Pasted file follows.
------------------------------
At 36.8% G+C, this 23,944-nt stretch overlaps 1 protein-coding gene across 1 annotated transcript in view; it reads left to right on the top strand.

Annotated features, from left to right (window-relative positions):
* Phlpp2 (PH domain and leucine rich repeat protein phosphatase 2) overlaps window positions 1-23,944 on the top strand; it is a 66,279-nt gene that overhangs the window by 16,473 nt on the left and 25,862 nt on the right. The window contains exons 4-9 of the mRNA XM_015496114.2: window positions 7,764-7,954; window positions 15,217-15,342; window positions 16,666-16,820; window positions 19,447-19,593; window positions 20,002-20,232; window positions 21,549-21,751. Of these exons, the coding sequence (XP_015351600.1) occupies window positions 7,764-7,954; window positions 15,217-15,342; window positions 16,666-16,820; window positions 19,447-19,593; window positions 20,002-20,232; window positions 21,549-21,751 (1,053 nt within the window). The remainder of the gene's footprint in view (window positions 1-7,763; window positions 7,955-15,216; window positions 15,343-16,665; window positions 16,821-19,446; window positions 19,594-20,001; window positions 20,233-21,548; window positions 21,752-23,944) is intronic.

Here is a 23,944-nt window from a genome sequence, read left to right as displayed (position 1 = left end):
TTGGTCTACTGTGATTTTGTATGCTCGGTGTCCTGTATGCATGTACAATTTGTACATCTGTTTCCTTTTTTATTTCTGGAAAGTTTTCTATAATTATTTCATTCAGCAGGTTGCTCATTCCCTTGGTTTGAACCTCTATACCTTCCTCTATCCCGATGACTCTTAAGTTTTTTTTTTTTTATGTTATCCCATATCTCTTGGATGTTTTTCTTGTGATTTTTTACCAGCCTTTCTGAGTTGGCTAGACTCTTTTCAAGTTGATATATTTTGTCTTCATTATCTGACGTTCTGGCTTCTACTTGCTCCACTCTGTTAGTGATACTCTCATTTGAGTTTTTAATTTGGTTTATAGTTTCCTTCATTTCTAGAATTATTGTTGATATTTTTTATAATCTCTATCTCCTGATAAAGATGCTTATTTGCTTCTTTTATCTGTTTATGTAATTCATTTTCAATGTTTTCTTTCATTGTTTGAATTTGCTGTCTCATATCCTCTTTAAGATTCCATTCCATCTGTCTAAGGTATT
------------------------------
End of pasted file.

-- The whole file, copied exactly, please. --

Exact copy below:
At 36.8% G+C, this 23,944-nt stretch overlaps 1 protein-coding gene across 1 annotated transcript in view; it reads left to right on the top strand.

Annotated features, from left to right (window-relative positions):
* Phlpp2 (PH domain and leucine rich repeat protein phosphatase 2) overlaps window positions 1-23,944 on the top strand; it is a 66,279-nt gene that overhangs the window by 16,473 nt on the left and 25,862 nt on the right. The window contains exons 4-9 of the mRNA XM_015496114.2: window positions 7,764-7,954; window positions 15,217-15,342; window positions 16,666-16,820; window positions 19,447-19,593; window positions 20,002-20,232; window positions 21,549-21,751. Of these exons, the coding sequence (XP_015351600.1) occupies window positions 7,764-7,954; window positions 15,217-15,342; window positions 16,666-16,820; window positions 19,447-19,593; window positions 20,002-20,232; window positions 21,549-21,751 (1,053 nt within the window). The remainder of the gene's footprint in view (window positions 1-7,763; window positions 7,955-15,216; window positions 15,343-16,665; window positions 16,821-19,446; window positions 19,594-20,001; window positions 20,233-21,548; window positions 21,752-23,944) is intronic.

Here is a 23,944-nt window from a genome sequence, read left to right as displayed (position 1 = left end):
TTGGTCTACTGTGATTTTGTATGCTCGGTGTCCTGTATGCATGTACAATTTGTACATCTGTTTCCTTTTTTATTTCTGGAAAGTTTTCTATAATTATTTCATTCAGCAGGTTGCTCATTCCCTTGGTTTGAACCTCTATACCTTCCTCTATCCCGATGACTCTTAAGTTTTTTTTTTTTTATGTTATCCCATATCTCTTGGATGTTTTTCTTGTGATTTTTTACCAGCCTTTCTGAGTTGGCTAGACTCTTTTCAAGTTGATATATTTTGTCTTCATTATCTGACGTTCTGGCTTCTACTTGCTCCACTCTGTTAGTGATACTCTCATTTGAGTTTTTAATTTGGTTTATAGTTTCCTTCATTTCTAGAATTATTGTTGATATTTTTTATAATCTCTATCTCCTGATAAAGATGCTTATTTGCTTCTTTTATCTGTTTATGTAATTCATTTTCAATGTTTTCTTTCATTGTTTGAATTTGCTGTCTCATATCCTCTTTAAGATTCCATTCCATCTGTCTAAGGTATT